I promised them chocolate, sea lions, Ms. Pac-Man and a prison cell.
Fortunately, my family and I were in San Francisco, so delivering on this unusual itinerary was as easy as taking a cable car to Fisherman’s Wharf.
There we visited the pier where a colony of sea lions lives, played vintage video games at Musee Mecanique and ate chocolate and ice cream at nearby Ghirardelli Square. Then we took a ferry to Alcatraz for an evening tour, catching a view of the Golden Gate Bridge in daylight on the way there and glittering in the dark on the way back.
We started at Powell and Market streets, the turnaround point for cable cars. When the cars reach the end of the line here, you can watch as workers manually rotate them to head back in the other direction.
When it was our turn to board, we chose to squeeze into the crowded rear platform, where you have to stand for the entire bouncy, noisy ride. If that doesn’t sound like fun, head for a seat inside. But the back is also partly open to the breeze and offers great views up and down the city’s hills. The tickets, decorated with colorful local scenes, make nice scrapbook souvenirs.
The cable car drops you off just steps from the piers at Fisherman’s Wharf. It’s a busy, crazy place that most locals avoid, but if you’re from out of town, you’ve got to go. The bustling streets are lined with seafood restaurants, sidewalk vendors and souvenir shops, along with break-dancers, human statues and other street performers.
At Pier 45 stands Musee Mecanique, a repository for vintage arcade games. Admission is free, and you can play most games for a quarter. Here you’ll find a “stereoscope,” a machine that displays a set of three-dimensional pictures taken after the 1906 earthquake and fire; dioramas with figures that move or dance; and Laffing Sal, a cackling fun-house character from the 1930s.
Your hair will frizz and your fillings will sing if you dare hold on to the vibrating levers of the Addams Family Electric Shock Machine. I had my fortune told by a creaky mechanical gypsy, and my kids turned out to be much better than I ever was at Ms. Pac-Man, despite my years of practice.
We indulged in ice-cream sundaes a few blocks away at the flagship store for the famed Ghirardelli chocolatier, where we also picked up free samples of chocolate, then headed for the sea lions at Pier 39. We’ve seen sea lions at zoos and aquariums, of course, but somehow they’re much more entertaining here. There are dozens of them, and sometimes hundreds, on the floating platforms just offshore. They nuzzle, jostle, play and shove each other into the water like kids at summer camp.
We ended our day at Fisherman’s Wharf by hopping on a ferry for Alcatraz shortly before sunset. Reserve tickets for the evening tour if you can. The island seems spookier in the dark, and the city lights sparkle at night on the return trip.
You wouldn’t think an abandoned building filled with identical corridors of empty metal cages could be all that interesting, but Alcatraz was the highlight of our sightseeing.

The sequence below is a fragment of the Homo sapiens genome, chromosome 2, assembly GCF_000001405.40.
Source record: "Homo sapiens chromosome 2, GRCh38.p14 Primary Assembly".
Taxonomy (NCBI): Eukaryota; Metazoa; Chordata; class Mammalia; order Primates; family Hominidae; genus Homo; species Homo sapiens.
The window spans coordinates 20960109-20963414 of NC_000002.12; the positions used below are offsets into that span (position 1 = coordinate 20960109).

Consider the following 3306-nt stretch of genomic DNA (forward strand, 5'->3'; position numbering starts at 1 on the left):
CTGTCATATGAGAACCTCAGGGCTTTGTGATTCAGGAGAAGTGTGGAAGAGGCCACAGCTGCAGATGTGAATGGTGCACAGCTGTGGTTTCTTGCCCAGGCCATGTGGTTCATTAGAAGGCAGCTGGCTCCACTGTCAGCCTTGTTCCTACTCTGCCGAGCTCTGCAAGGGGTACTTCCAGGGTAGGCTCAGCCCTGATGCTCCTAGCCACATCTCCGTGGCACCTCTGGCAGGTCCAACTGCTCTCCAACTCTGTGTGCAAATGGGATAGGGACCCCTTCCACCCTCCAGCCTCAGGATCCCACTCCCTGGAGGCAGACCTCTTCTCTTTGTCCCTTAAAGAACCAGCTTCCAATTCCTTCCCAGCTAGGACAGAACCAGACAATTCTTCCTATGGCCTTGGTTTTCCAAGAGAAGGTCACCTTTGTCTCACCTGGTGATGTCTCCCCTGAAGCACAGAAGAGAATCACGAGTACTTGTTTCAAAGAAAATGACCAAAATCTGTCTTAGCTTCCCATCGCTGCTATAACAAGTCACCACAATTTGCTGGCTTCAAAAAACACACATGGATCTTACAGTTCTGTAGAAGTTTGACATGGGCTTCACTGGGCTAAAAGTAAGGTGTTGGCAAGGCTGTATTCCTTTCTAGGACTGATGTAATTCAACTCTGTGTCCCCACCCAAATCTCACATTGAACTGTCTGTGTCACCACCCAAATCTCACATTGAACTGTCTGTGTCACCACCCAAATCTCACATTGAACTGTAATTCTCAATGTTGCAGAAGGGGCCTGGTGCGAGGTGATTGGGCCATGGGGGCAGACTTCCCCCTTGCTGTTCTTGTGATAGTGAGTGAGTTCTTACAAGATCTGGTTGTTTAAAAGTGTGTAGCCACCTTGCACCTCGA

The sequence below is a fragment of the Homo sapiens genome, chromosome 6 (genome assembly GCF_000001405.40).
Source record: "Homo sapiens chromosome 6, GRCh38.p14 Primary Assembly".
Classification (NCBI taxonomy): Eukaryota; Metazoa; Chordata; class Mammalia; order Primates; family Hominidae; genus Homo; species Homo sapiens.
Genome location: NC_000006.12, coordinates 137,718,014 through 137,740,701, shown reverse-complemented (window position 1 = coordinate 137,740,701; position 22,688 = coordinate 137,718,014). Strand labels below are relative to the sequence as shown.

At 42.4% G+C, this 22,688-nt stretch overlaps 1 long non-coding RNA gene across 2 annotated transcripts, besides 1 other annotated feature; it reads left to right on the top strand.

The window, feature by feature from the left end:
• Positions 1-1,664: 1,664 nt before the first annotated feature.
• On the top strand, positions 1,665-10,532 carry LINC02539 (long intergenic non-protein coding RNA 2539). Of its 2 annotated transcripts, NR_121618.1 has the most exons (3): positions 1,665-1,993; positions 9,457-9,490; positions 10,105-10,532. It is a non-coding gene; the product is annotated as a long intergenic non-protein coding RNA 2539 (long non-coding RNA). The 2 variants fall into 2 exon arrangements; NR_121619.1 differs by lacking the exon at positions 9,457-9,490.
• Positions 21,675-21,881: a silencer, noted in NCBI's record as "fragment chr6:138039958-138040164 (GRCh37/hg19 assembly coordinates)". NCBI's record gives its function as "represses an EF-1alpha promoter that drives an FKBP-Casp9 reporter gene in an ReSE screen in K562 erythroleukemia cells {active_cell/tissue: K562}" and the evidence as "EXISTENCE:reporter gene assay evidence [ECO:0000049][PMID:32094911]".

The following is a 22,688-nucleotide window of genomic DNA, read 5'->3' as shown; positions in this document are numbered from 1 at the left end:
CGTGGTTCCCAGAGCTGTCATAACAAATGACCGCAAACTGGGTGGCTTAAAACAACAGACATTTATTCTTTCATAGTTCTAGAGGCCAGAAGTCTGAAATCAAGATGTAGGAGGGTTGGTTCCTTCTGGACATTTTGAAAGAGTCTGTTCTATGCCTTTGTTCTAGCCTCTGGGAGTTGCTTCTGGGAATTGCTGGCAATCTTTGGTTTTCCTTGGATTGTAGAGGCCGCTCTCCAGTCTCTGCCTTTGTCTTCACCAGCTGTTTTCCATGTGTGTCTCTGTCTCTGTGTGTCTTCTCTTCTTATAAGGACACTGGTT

The taped audio tour is one of the most entertaining tours you’ll ever experience, alternately narrated by former prisoners and guards who tell stories as they direct you around the jail. Even kids who have to be bribed to go to museums, and who claim to have no interest in history (I’m referring to my own children, of course), will find it fascinating.
Today the island, just over a mile offshore, is a national park, but Alcatraz, also known as “the Rock,” was a maximum-security prison from 1934 to 1963. “If the wind was blowing from that direction to the Rock, you could hear people laughing … all the sounds of the free world,” one inmate recalled wistfully.
You’ll hear about Al “Scarface” Capone and the Birdman of Alcatraz, Robert Stroud (who actually conducted his bird research during an earlier incarceration in Leavenworth, Kan.), as you go through the halls.
And you’ll find out about the famous “hole,” a small, lightless cage where inmates were punished with solitary confinement. One prisoner relates on the tape that he’d rip a button off his coveralls and throw it into the darkness, then look for it over and over – just to have something to do.
If you’re sure you’re not afraid of the dark, there’s another San Francisco attraction you’ll want to take the kids to – the Tactile Dome at the Exploratorium, a science museum. You literally crawl through a maze here, on your knees, in total darkness. Along the way, you’ll encounter dead-ends and more than a few strange objects and textures. I get lost in broad daylight, so I let my children lead me through the tunnels. (My youngest, age 7, just met the minimum age requirement for admission.)
Finally, we also spent an afternoon at Golden Gate Park, where the playground’s whimsical slides and rides were a big hit – so different from the carbon-copy, boxy McPlaygrounds found around the country these days. There was even a seesaw – a once-standard piece of equipment that’s hard to find in parks these days.
The park’s carousel has an ostrich, a cat, a dog, a zebra, a pig, a lion and a rooster, and there are real buffaloes in the bison paddock. Stroll through the Japanese Garden, admire the pagodas, picturesque bridge and walkways, and enjoy a cup of tea served by a waitress in a colorful kimono.
When your trip is over, keep your San Francisco memories going by renting old movies such as “Vertigo” or the “The Maltese Falcon.” For our family, however, the film noir genre was less compelling than the prison genre. We relived the highlight of our trip by watching “The Rock,” “Escape from Alcatraz,” and of course, “Birdman of Alcatraz.”